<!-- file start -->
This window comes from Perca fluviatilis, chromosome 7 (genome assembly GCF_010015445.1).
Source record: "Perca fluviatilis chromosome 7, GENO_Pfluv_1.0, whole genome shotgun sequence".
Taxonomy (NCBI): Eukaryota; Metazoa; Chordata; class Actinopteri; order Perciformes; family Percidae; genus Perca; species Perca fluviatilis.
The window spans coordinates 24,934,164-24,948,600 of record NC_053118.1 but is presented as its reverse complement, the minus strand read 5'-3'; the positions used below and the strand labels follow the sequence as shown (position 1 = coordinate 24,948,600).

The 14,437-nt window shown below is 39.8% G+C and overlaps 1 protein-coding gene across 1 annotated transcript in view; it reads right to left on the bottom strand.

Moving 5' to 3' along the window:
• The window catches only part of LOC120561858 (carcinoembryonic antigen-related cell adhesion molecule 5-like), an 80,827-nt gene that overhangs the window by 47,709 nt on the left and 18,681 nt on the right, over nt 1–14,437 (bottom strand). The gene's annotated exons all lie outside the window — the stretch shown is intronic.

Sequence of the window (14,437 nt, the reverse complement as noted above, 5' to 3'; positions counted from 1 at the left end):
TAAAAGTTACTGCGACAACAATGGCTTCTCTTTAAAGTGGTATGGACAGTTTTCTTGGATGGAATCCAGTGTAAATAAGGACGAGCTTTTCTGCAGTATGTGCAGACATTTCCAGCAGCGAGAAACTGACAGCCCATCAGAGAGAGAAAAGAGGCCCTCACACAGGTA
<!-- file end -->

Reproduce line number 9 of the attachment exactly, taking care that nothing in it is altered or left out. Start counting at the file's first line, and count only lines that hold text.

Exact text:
TAAAAGTTACTGCGACAACAATGGCTTCTCTTTAAAGTGGTATGGACAGTTTTCTTGGATGGAATCCAGTGTAAATAAGGACGAGCTTTTCTGCAGTATGTGCAGACATTTCCAGCAGCGAGAAACTGACAGCCCATCAGAGAGAGAAAAGAGGCCCTCACACAGGTA